Princess gown made even better by pockets!
Met Gala co-chair Dua Lipa has arrived, serving Disney Princess minimalism – a phrase we never thought we’d use – dressed in Chanel couture from Fall 1992.
As we await more red carpet arrivals, here’s a look back at some memorable looks from Karl Lagerfeld’s Chanel Couture archive in years past.
Cara Delevingne in in 2017, when the exhibition was dedicated to Rei Kawakubo of Comme des Garçons; Anna Wintour in 2014, for another solo-designer theme Charles James; Nicole Kidman in 2005, back when the event was still a relatively niche fashion thing; and finally Diane Kruger taking the theme China: Through the Looking Glass literally in a pair of sheer pants.
And Anna Wintor – Met Gala mastermind – has arrived, arm-in-arm with British actor Bill Nighy (not the science guy).
Speaking of Lagerfeld’s cat …
Of all the “who’s coming” speculation for tonight’s event, there’s one celebrity we’ve been following with particularly keen interest. Know for her dazzling blue eyes and tendency to wear luxurious, clotted cream real fur looks, Karl Lagerfeld’s Birman Choupette was hotly tipped to turn the red carpet into her very own catwalk.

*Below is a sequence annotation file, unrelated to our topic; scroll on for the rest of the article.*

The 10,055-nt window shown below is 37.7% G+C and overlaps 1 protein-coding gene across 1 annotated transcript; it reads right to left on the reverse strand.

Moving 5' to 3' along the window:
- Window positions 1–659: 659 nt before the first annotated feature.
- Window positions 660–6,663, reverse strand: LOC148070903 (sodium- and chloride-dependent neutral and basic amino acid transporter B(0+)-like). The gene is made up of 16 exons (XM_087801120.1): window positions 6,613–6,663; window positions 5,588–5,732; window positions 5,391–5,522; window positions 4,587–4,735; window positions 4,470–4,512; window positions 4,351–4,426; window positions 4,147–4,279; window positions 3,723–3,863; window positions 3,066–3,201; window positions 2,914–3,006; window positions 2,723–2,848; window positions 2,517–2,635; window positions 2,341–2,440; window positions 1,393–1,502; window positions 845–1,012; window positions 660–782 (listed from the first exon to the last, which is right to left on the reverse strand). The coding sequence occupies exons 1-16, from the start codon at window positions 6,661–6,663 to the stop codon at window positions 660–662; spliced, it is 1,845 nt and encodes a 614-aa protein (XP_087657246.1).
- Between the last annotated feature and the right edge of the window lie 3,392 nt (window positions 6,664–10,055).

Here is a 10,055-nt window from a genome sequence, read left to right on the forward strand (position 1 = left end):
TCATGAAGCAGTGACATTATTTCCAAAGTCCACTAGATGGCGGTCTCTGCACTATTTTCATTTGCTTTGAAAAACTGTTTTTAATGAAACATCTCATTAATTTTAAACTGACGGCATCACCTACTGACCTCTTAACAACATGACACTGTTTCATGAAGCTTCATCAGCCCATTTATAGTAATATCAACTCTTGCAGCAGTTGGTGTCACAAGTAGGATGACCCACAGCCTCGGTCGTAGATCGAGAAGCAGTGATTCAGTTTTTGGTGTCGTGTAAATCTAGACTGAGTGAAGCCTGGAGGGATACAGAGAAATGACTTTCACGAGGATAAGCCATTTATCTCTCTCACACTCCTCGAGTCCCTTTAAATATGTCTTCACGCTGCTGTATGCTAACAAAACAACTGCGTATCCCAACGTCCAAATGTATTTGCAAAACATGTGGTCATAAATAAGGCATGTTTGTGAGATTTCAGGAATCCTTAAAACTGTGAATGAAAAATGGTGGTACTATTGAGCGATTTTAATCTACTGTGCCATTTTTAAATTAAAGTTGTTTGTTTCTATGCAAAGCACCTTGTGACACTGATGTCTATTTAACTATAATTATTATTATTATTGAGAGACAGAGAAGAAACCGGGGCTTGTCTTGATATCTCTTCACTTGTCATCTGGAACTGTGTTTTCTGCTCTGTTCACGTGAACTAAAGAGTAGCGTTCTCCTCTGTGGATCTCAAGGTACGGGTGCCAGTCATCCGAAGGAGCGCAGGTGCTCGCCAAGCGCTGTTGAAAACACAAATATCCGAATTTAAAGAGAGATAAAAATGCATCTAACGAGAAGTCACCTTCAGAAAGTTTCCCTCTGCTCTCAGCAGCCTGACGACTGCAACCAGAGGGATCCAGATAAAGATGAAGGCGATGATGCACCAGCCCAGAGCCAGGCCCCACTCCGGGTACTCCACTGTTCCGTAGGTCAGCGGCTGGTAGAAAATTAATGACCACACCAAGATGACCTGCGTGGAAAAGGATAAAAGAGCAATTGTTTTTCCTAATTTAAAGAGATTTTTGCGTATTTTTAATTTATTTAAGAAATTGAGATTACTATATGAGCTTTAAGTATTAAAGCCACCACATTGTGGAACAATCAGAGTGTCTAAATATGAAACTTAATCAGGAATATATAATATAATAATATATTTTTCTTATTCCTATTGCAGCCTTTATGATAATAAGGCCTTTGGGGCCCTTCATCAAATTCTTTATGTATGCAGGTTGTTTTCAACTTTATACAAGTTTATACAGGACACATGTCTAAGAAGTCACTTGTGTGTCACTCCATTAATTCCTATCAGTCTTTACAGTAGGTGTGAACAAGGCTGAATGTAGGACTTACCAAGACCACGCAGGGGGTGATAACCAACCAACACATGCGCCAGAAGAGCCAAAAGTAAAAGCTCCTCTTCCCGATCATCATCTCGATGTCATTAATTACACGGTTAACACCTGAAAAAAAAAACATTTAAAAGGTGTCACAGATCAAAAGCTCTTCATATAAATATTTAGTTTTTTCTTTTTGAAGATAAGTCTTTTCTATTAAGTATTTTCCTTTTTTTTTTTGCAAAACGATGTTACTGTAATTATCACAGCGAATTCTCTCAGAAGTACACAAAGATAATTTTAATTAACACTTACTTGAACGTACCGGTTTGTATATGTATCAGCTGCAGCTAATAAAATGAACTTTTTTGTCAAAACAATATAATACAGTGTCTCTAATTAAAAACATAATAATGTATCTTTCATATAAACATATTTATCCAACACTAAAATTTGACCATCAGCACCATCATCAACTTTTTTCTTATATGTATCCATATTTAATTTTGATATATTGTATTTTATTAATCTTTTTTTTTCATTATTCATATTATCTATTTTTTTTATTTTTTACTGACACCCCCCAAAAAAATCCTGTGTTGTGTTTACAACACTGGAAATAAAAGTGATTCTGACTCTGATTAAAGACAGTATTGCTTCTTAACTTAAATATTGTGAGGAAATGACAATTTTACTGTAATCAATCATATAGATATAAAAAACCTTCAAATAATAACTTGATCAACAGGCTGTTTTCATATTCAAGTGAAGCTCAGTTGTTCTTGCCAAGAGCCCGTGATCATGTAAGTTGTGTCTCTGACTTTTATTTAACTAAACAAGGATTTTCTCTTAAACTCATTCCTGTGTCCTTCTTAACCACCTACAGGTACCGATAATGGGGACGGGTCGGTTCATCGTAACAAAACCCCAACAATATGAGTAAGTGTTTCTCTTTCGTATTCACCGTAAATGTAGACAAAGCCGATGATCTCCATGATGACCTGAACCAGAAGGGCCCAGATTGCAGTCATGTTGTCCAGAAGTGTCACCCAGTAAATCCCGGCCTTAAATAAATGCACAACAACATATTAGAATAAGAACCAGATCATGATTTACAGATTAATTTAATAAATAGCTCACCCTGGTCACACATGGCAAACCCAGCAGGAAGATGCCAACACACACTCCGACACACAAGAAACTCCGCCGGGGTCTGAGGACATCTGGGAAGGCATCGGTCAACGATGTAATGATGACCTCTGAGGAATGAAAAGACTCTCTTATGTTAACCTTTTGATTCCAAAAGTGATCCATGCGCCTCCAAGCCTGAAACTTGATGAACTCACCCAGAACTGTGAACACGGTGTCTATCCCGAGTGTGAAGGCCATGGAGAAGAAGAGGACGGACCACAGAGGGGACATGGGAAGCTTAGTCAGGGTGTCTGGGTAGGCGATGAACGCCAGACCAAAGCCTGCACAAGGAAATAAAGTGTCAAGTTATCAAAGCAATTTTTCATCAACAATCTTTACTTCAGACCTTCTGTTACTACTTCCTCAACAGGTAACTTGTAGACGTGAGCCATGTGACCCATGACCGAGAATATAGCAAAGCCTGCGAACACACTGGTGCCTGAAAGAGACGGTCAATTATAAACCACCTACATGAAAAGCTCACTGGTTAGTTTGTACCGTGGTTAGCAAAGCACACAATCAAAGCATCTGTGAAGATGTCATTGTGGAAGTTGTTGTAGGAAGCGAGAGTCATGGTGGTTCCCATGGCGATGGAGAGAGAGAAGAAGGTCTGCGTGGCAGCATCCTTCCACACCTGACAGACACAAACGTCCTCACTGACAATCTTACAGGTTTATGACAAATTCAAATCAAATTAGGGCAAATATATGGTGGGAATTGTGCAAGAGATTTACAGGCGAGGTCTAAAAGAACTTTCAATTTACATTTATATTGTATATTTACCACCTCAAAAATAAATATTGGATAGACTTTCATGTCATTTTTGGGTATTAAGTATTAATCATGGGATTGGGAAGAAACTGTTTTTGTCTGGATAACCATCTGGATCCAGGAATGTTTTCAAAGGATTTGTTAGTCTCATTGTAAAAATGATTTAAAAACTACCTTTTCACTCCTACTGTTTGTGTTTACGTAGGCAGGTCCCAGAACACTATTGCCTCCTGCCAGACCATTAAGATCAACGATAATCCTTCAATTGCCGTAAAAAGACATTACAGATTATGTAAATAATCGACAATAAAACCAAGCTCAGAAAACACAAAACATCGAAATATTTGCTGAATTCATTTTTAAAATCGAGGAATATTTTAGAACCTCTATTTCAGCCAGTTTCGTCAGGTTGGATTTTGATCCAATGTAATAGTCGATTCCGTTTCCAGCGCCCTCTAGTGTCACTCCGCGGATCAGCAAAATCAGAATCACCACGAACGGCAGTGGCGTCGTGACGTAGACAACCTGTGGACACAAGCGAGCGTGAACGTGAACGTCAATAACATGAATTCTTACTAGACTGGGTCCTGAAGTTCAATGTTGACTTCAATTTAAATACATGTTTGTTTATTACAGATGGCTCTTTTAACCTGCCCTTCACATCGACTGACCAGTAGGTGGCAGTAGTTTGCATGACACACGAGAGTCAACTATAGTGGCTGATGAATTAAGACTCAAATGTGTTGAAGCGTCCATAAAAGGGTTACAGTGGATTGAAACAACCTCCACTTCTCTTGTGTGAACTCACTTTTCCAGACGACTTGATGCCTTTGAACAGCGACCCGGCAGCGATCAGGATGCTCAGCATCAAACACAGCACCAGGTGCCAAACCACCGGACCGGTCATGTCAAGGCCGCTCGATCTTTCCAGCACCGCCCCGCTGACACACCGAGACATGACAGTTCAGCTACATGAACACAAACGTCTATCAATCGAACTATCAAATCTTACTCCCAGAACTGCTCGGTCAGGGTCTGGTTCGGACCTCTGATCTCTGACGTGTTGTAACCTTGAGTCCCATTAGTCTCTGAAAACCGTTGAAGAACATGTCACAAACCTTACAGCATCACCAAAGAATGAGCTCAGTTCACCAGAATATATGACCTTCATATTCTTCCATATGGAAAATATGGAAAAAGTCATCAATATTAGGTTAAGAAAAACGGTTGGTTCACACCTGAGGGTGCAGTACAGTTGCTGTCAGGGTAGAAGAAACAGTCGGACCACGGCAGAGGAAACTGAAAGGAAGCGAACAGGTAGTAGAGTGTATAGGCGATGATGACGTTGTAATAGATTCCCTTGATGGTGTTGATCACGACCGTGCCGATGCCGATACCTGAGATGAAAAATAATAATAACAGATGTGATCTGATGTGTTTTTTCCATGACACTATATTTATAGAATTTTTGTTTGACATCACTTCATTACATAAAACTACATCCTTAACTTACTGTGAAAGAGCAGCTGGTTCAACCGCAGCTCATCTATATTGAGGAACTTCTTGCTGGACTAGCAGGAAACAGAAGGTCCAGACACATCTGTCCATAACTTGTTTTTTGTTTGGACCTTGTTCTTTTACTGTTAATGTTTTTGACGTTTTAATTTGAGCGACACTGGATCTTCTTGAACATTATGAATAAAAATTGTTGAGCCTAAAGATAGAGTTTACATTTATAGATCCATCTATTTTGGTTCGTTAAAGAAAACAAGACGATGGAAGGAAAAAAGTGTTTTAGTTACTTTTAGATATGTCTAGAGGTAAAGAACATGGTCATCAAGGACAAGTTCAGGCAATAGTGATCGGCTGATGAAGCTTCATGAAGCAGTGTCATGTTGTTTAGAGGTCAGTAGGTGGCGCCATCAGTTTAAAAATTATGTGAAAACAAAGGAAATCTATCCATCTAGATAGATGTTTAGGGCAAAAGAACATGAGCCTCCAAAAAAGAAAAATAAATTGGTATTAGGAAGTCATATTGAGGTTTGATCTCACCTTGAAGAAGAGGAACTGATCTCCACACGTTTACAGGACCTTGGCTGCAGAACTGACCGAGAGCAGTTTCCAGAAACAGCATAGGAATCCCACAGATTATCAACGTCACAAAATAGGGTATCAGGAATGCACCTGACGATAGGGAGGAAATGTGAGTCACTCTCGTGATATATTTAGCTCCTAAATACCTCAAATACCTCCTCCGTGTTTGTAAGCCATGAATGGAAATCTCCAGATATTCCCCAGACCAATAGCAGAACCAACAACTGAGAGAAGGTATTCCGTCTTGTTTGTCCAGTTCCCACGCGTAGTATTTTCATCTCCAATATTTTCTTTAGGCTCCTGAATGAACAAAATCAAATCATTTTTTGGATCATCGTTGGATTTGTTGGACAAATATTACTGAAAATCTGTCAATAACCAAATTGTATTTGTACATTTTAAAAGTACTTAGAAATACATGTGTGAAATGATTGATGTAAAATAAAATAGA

These rumours intensified when Kim Kardashion posted a selfie with her fellow social media five days ago, captioned: “Had a date with @choupetteofficiel in Paris. We then spent some time at @karllagerfeld’s office to get a little inspiration for the Met.”
Alas, Choupette has subsequently sent her regrets, also via Instagram. Her human wranglers wrote: “Many people invited me to walk the red carpet of the #METGALA2023 in tribute to Daddy, but we preferred to stay peacefully & cozy at home. We pay tribute to my Daddy every day since his parting and we are very moved to see one more day dedicated to him.”
Sure, it would have been easy to criticise the decision to fly a cat from Paris to New York in order to put it in a loud and uncontrolled environment for the sake of a few photographs, but a little part of me cannot help but be disappointed.
Artist Sarula Bao is at the Met sketching the live arrivals of celebrities on the carpet.
First up is Chloe Fineman with her cat bag.